Here's Why You Should Stop Basting Your Turkey

Ah, the holidays. Who doesn't love this time of family get-togethers, festive outfits, and, of course, delicious food? Whether you're celebrating Christmas, Thanksgiving, or the New Year, one classic main dish choice is — what else? — a browned, perfectly roasted turkey.

Roasting a turkey seems easy, right? You throw a rack in a roasting pan, season your bird, calculate the cook time, and slide the turkey into a hot oven. But when you think about it, there are so many variables to roasting a bird. For example: Did you make sure to pat the bird dry? Did you season it adequately, both inside and out? Is your oven set to the right temperature? Once it was cooked, did you let the turkey rest before carving it? Any one of these missteps can lead to a turkey that is, variously, soggy-skinned, under-flavored, under- or over-cooked, or dry.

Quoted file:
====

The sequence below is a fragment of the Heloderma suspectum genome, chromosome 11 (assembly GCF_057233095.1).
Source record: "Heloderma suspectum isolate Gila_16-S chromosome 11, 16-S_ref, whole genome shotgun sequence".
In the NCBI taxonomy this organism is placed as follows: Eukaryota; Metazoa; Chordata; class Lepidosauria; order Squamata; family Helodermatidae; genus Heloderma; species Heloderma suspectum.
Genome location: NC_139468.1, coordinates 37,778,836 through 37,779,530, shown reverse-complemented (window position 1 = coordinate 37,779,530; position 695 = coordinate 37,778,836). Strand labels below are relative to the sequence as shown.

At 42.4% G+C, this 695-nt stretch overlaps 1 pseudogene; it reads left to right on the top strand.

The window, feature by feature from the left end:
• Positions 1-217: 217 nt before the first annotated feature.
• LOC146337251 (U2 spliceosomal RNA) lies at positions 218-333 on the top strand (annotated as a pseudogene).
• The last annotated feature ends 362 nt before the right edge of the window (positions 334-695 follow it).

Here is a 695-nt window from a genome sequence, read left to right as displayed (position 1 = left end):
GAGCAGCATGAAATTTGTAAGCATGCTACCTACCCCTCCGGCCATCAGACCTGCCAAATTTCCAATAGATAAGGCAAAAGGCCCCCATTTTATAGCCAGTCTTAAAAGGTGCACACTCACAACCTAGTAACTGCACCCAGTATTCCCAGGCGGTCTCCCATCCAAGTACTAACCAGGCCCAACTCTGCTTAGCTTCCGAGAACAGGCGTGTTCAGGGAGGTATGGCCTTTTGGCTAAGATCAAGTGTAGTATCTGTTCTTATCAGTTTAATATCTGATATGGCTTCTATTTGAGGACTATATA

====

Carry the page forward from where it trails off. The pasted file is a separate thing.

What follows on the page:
And here's another common turkey roasting mistake many of us have been guilty of: basting the bird. Yes, we know, there's nothing more iconic than reaching into a hot oven and basting the turkey with flavorful juices, but most cooking experts now recommend ditching this step.

Basting the turkey dries it out

Let's think, for a second, about the idea behind basting a turkey. Supposedly, it adds moisture to the bird, which, as we all know, can be prone to drying out during all those hours in the oven. Ladling hot, rich stock over a cooking piece of meat should imbue it with moisture, right?

As it turns out, this conventional turkey-roasting advice is now widely considered to be wrong. According to Alton Brown in an interview with NPR, basting a turkey actually does the opposite, drying the meat out. Here's why: every time you open the oven door to baste the bird, you let out heat; in fact, the oven temperature drops about 50 degrees Fahrenheit with each opening, according to MyRecipes. That ultimately means a longer cooking time for the turkey, which might not only leave your hungry guests waiting, but also means more exposure to heat and more opportunity to dry out.

Another drawback to basting? It softens up the turkey skin, when in fact what most eaters love is crispy skin. The drier the skin, the crispier the skin, according to Epicurious. So step away from the baster, folks: The best way to ensure a juicy bird is simply to not overcook it.